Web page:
Binary images encode only the information about the object contour; their applicability is limited. In this work, attention is focused on such simple geometry characteristics as object area, position, and orientation.

To form a binary image B based on the data of a gray-scale or color image I, an operation can be performed that selects some subset of image pixels as foreground pixels. These pixels are of interest for the image analysis task that we are performing. The remaining pixels are ignored as background ones.

The pixel selection operation may be simple (e.g., a threshold operator that selects pixels with values from a preset brightness range or color subspace) or a complex classification algorithm.

When it comes to the processing of binary images, morphological operations are important. Mathematical morphology operations were originally defined as operations on sets [ 23 ]. In binary morphology, a binary image is represented as an ordered set of black and white pixels. An image domain is usually understood as some subset of image points. Each operation of binary morphology is some transformation of this set. A binary image I and some structural element S are used as source data. The operation also produces a binary image. Structural element S is some binary image (geometric shape). It can have an arbitrary size and arbitrary structure.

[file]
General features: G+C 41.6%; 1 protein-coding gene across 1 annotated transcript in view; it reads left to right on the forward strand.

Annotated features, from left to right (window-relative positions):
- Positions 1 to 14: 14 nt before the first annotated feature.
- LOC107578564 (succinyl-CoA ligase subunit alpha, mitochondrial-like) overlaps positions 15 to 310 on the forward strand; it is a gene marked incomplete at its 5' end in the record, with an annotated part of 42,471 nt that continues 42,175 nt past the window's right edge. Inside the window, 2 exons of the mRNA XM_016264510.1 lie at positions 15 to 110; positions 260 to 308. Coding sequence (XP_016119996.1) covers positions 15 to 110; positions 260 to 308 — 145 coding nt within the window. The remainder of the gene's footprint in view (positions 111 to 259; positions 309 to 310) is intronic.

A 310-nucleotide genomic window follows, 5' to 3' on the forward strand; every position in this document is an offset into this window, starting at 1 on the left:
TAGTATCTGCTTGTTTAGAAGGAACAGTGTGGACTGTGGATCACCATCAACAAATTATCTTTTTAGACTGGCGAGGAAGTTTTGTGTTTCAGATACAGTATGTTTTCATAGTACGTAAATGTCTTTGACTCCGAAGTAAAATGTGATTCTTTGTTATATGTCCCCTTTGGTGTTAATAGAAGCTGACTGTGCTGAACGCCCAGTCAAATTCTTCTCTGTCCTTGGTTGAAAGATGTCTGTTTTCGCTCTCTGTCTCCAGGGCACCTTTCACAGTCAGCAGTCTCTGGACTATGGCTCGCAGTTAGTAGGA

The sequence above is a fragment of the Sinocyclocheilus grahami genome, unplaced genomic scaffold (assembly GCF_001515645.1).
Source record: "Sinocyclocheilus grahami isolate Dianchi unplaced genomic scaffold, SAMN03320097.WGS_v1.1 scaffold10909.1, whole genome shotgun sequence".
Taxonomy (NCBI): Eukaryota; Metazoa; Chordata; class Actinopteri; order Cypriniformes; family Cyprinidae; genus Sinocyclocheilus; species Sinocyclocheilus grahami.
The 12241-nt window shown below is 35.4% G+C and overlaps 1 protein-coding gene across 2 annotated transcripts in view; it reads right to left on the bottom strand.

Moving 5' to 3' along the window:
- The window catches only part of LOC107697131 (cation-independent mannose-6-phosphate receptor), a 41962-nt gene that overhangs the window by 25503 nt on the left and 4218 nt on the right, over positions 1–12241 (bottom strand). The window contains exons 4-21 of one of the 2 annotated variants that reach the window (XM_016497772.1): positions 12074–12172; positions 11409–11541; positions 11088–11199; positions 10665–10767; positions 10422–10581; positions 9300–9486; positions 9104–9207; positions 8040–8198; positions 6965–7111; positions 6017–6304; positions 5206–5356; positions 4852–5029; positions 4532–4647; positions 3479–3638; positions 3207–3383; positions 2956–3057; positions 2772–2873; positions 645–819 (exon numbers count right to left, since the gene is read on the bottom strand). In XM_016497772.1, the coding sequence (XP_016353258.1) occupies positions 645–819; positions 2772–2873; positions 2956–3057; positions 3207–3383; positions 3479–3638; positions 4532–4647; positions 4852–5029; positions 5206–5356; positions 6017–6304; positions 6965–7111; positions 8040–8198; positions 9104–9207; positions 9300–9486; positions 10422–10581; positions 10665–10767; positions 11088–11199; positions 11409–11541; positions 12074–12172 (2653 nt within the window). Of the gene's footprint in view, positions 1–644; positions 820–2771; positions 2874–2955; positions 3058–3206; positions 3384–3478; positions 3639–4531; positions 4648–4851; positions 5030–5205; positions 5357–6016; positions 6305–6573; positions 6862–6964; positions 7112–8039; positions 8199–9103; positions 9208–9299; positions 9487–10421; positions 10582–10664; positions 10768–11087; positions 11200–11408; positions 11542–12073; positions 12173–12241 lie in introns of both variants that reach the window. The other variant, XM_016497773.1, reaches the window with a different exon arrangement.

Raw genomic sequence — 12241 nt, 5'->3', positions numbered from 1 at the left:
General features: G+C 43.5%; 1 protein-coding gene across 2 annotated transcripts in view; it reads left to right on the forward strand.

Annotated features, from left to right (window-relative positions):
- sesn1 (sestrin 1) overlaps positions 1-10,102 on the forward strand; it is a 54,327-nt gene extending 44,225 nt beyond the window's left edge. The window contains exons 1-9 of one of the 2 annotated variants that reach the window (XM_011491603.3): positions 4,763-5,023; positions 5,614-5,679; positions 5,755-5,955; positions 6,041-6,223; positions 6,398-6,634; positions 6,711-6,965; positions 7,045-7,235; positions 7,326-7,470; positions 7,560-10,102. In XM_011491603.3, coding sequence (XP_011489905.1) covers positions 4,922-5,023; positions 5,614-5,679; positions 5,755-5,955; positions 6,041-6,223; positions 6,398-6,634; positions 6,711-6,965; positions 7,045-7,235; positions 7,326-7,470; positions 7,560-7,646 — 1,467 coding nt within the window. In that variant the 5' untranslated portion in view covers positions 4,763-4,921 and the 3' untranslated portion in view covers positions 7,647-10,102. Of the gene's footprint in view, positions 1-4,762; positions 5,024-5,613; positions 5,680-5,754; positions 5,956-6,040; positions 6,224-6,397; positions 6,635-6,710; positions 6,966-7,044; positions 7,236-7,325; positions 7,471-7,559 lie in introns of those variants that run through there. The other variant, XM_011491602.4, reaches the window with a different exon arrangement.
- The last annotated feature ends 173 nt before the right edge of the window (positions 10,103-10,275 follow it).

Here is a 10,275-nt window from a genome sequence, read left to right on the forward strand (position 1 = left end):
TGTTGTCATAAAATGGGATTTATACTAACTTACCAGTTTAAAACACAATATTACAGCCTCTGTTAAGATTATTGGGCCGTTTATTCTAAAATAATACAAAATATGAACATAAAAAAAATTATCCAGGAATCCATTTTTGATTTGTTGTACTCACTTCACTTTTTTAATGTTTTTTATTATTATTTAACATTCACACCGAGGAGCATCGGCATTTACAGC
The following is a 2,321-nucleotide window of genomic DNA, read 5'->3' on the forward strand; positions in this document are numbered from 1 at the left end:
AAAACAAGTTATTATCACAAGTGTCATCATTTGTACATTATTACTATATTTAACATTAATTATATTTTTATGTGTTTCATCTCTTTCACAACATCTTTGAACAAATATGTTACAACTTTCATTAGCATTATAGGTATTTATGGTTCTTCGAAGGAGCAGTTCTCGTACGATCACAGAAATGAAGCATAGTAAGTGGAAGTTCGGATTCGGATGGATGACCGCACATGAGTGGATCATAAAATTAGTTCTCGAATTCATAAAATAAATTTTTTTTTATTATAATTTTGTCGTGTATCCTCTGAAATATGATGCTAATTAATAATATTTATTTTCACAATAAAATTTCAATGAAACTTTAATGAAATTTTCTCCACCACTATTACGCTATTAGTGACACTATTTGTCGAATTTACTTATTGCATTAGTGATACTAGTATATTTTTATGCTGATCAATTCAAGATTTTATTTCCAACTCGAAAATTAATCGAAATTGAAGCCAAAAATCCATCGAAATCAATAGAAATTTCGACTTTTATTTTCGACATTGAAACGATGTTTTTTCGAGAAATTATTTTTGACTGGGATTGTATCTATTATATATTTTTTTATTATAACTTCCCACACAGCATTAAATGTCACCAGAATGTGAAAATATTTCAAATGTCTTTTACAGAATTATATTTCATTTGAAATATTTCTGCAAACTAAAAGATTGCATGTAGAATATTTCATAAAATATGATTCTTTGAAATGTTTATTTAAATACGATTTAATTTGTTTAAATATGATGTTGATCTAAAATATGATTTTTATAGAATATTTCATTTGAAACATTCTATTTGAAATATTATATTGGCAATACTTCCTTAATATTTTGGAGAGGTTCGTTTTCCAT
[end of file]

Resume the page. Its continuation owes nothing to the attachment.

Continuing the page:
The main operations of mathematical morphology are: dilation, erosion, closing and opening.